by Ryan Harrington
At its heart, predictive analytics is about making better choices. If your company has the opportunity to make an informed decision, then it is likely to be more successful in the long run. There are plenty of ways that predictive analytics does this – from artificial intelligence to clustering to regression. One particularly important tool for predictive analytics is time series analysis. We might refer to this as creating forecasts for the future. This is a phrase that we’ve all heard before. In fact, when you read the word forecast, you probably thought of a graph that looked suspiciously like this:
The immediate question is how can we use this information to make business decisions? As it happens there are a few relatively straightforward answers to that question:
- You could forecast demand for a certain product over the next two years.
- You may want to forecast revenue for your company.
- You could forecast seasonal staffing needs.
In fact, while these are the relatively straightforward kinds of questions you could answer, there are plenty more that may be even more useful, though less obvious. This may include everything from predicting when a part in a machine may need to be changed to predicting how employee engagement will change throughout the course of a year.
To truly evaluate the trends, it is important to understand the characteristics that may be present as part of a time series analysis. We’ll look at each of the characteristics of a time series (courtesy of this fantastic overview from Penn State) and consider why these matter for a business.
Is there a trend?
The first characteristic of a time series is also, perhaps, the most straightforward one. Any reasonable business would want to know whether their profit (or revenues, or production, or…basically anything else) is moving up or down. If there is a trend, you’ll be able to see whether the metric that matters for your business is increasing, decreasing, or not doing much at all. Sometimes this is quite obvious and other times…not so much.
Is there seasonality?
The next most important question to understand about your data is whether or not there is seasonality present. Do you see a regularly repeating pattern within your data? This pattern could occur over any time period – a day, week, month, year, or anything else in between.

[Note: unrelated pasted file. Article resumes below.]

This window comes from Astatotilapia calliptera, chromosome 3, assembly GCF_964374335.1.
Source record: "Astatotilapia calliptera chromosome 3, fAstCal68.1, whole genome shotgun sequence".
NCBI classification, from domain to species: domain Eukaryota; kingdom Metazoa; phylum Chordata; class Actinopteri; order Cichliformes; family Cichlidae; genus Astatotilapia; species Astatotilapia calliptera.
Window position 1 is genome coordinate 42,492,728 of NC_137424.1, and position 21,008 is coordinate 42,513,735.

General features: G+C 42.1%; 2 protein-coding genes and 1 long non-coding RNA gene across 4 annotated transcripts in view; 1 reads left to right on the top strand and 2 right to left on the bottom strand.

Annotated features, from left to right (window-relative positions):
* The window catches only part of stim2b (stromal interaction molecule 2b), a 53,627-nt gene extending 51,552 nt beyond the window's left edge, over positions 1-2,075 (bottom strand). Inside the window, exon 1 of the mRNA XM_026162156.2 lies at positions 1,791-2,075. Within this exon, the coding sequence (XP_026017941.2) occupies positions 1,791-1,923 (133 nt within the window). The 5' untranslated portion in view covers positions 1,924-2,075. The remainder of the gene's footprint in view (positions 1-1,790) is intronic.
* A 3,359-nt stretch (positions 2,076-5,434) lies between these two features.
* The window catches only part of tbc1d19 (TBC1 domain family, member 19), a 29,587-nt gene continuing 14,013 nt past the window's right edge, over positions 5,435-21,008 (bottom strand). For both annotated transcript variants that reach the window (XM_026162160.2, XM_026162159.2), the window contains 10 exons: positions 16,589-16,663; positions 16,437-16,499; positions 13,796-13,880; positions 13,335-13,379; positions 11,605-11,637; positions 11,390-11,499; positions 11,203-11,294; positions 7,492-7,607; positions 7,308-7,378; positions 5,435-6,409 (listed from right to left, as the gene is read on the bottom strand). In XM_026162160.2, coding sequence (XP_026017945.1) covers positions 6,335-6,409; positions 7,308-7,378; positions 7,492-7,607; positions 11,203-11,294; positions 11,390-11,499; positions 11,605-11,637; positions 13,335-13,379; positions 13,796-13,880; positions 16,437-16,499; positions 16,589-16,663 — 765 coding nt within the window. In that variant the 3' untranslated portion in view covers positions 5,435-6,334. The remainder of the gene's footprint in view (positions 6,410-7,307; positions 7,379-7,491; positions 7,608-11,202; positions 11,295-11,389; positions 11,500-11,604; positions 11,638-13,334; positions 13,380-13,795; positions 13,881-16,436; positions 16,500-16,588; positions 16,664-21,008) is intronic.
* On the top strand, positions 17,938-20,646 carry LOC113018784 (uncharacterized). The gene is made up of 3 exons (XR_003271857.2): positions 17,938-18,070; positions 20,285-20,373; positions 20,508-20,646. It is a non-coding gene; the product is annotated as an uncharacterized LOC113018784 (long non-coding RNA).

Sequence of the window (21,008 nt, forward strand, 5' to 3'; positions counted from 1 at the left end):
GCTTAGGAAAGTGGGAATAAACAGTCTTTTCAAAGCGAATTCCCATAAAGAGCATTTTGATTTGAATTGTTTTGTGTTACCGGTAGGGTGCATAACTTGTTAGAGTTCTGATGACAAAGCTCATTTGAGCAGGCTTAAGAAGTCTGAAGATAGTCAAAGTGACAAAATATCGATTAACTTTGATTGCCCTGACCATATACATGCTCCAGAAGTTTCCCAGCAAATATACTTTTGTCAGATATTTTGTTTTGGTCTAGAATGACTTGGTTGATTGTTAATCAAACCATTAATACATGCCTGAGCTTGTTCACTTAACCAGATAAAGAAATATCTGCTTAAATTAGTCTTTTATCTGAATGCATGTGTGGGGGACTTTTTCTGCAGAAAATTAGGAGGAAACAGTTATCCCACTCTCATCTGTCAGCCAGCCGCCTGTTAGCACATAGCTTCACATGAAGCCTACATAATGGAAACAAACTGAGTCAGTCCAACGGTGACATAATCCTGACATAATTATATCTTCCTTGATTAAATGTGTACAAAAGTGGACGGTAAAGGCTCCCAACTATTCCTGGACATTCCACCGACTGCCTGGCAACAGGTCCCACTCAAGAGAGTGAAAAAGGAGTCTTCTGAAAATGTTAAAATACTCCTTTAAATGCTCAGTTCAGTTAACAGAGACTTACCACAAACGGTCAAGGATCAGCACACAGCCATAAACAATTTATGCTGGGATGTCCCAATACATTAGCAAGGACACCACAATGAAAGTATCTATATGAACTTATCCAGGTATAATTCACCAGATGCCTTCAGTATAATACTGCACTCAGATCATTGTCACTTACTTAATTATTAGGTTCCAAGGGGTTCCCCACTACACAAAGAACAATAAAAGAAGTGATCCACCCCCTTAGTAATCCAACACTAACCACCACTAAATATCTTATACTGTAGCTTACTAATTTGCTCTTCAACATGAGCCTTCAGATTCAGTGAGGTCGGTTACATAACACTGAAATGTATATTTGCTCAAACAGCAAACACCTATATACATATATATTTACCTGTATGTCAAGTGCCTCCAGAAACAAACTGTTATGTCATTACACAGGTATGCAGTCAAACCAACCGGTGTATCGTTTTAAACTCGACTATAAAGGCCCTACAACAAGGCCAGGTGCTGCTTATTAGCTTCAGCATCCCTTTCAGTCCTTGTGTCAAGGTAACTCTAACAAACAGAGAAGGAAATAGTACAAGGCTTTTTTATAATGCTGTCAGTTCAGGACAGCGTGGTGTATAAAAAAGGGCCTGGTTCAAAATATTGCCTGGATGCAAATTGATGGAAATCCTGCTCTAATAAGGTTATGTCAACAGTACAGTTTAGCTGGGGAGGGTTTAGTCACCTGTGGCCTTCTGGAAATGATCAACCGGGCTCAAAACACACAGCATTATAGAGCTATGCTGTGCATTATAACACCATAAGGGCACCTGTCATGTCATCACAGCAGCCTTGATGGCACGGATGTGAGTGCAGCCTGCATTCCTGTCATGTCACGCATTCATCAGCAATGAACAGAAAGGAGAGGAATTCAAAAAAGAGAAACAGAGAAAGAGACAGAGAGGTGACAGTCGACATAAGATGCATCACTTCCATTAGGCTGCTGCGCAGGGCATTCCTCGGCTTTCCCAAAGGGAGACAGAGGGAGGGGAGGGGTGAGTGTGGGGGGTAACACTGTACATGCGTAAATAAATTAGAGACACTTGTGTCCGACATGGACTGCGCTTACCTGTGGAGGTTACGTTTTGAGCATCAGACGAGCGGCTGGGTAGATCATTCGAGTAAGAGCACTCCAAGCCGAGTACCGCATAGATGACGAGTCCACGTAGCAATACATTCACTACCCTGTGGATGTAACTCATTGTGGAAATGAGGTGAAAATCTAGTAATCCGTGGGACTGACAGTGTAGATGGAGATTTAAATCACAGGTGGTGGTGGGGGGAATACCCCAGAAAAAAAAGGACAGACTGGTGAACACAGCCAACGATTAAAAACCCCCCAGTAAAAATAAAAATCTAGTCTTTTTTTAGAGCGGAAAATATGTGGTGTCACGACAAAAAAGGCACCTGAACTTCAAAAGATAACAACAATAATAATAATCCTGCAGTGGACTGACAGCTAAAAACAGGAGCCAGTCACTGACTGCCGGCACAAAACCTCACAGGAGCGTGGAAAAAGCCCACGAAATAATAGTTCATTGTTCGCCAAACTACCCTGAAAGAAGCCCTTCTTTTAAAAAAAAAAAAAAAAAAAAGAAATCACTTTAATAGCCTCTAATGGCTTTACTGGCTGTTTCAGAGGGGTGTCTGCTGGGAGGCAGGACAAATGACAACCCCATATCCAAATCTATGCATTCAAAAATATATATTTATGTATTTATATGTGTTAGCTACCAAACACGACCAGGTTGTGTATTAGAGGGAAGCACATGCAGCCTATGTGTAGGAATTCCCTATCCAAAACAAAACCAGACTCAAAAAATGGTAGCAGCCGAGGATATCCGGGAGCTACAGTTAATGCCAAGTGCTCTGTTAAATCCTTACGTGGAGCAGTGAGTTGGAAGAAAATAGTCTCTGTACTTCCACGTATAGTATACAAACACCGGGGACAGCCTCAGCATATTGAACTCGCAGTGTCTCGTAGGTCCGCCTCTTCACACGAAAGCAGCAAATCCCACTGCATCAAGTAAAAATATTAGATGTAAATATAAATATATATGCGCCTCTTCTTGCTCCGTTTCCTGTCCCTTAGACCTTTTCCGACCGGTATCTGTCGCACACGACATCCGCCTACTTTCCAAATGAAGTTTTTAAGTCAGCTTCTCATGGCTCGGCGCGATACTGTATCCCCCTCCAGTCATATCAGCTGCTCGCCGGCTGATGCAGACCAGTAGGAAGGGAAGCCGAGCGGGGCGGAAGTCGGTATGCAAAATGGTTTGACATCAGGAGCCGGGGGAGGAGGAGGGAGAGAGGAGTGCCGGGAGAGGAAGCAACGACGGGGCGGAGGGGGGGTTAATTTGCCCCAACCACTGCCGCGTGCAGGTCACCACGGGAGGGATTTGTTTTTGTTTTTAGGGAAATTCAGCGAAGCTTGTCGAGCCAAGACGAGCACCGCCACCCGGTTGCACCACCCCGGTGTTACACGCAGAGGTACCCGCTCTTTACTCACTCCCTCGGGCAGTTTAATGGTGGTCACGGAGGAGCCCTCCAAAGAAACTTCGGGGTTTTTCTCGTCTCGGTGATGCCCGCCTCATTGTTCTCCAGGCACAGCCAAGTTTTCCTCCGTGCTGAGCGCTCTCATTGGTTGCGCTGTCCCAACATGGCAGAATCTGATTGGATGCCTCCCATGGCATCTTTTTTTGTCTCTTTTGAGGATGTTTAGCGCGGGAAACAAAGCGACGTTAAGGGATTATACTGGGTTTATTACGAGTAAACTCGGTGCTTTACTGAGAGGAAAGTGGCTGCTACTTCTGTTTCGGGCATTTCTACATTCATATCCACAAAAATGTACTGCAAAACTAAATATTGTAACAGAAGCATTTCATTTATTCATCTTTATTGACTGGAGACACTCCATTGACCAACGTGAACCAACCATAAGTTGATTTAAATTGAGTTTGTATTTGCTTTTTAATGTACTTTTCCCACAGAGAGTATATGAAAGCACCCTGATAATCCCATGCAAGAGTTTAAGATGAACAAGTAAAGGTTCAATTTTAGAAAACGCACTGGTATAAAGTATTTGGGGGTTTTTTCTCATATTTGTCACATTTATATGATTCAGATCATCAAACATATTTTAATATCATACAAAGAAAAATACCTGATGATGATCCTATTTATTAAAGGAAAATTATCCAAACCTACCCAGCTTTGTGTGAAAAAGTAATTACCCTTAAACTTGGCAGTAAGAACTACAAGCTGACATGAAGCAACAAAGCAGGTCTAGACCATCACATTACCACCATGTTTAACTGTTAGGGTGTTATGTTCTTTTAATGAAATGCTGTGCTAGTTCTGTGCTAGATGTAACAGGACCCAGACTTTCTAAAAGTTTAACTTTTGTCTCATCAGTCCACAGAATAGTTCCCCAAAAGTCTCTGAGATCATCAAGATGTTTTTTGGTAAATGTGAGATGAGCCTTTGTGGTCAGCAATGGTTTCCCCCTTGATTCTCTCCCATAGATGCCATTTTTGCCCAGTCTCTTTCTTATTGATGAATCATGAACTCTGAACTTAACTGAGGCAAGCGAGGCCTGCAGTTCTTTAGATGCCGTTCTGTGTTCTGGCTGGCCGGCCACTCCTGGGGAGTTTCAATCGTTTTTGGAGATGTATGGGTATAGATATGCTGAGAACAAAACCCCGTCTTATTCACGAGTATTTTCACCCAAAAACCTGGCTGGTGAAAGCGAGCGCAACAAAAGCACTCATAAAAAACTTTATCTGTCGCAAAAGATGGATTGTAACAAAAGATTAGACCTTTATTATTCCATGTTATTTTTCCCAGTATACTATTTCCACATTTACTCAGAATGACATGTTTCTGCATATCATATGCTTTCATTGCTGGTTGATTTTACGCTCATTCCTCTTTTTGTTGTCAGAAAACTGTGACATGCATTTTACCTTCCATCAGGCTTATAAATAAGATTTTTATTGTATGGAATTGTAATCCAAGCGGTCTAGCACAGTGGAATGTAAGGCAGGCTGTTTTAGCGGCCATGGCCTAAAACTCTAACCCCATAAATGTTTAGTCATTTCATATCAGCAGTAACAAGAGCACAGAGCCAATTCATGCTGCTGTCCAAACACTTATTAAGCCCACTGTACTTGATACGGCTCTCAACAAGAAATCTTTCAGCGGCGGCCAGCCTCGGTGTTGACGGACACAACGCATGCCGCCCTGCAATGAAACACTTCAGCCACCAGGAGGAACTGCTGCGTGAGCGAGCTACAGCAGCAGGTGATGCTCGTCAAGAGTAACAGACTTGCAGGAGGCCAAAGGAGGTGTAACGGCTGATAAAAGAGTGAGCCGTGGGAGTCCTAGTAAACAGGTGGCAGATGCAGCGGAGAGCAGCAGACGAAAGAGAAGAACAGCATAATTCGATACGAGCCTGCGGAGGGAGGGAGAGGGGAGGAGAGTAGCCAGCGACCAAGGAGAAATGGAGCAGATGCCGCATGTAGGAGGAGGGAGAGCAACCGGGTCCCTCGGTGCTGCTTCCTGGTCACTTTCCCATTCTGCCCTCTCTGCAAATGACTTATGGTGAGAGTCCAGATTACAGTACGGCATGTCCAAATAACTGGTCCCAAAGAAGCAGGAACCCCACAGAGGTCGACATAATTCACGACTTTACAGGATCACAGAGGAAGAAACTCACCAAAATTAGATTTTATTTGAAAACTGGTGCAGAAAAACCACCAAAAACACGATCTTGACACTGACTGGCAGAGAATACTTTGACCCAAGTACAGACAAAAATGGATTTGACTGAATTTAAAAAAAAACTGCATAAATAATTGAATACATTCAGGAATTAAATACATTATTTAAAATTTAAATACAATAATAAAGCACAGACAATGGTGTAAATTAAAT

Are there outliers?
Outliers in a time series analysis are the same as you would find in any other type of model. You’re looking for a data point that is far away from the rest of your data. Perhaps you had a particularly good (or bad) day of sales. It might be necessary to suppress this information to get a truly useful model.
Is there a long-run cycle or period unrelated to seasonality factors?
A long-run cycle is exactly what it sounds like – a pattern in the data that occurs over a long time. Think decades or centuries as opposed to years or weeks. For many businesses this won’t be much of a consideration, so we won’t consider it here.
Is there constant variance over time?
Variance is how much data changes. Constant variance points to consistency in the data. If there is not constant variance in the data, then it could point to volatility. The peaks and troughs in data may be increasing or decreasing. Depending on what you’re forecasting, this could either be good or bad. For example, if you have data that has variance that is decreasing over time, that may mean that what you’re forecasting is stabilizing. If variance is increasing over time, the opposite may be true. Like everything else, context matters.
Are there any abrupt changes to either the level of the series or the variance?
Perhaps your company introduced a successful new product line or you just added in a new algorithm to reduce spam. Your business might see an abrupt change in a time series after making a change like this. Visually, the time series will be consistently at one level before a sudden increase or decrease at which point it will consistently be at another level. Like all other things, this change may represent something positive or negative for the business. Often, this change will either require the company to investigate what happened or will be validation for a change that was already made.
Understanding forecasts will help a business to make better decisions about its future. These six questions can help you to better understand your data and react accordingly. In future weeks, we’ll explore different aspects of forecasts, including how to know if there isn’t even a pattern in the first place.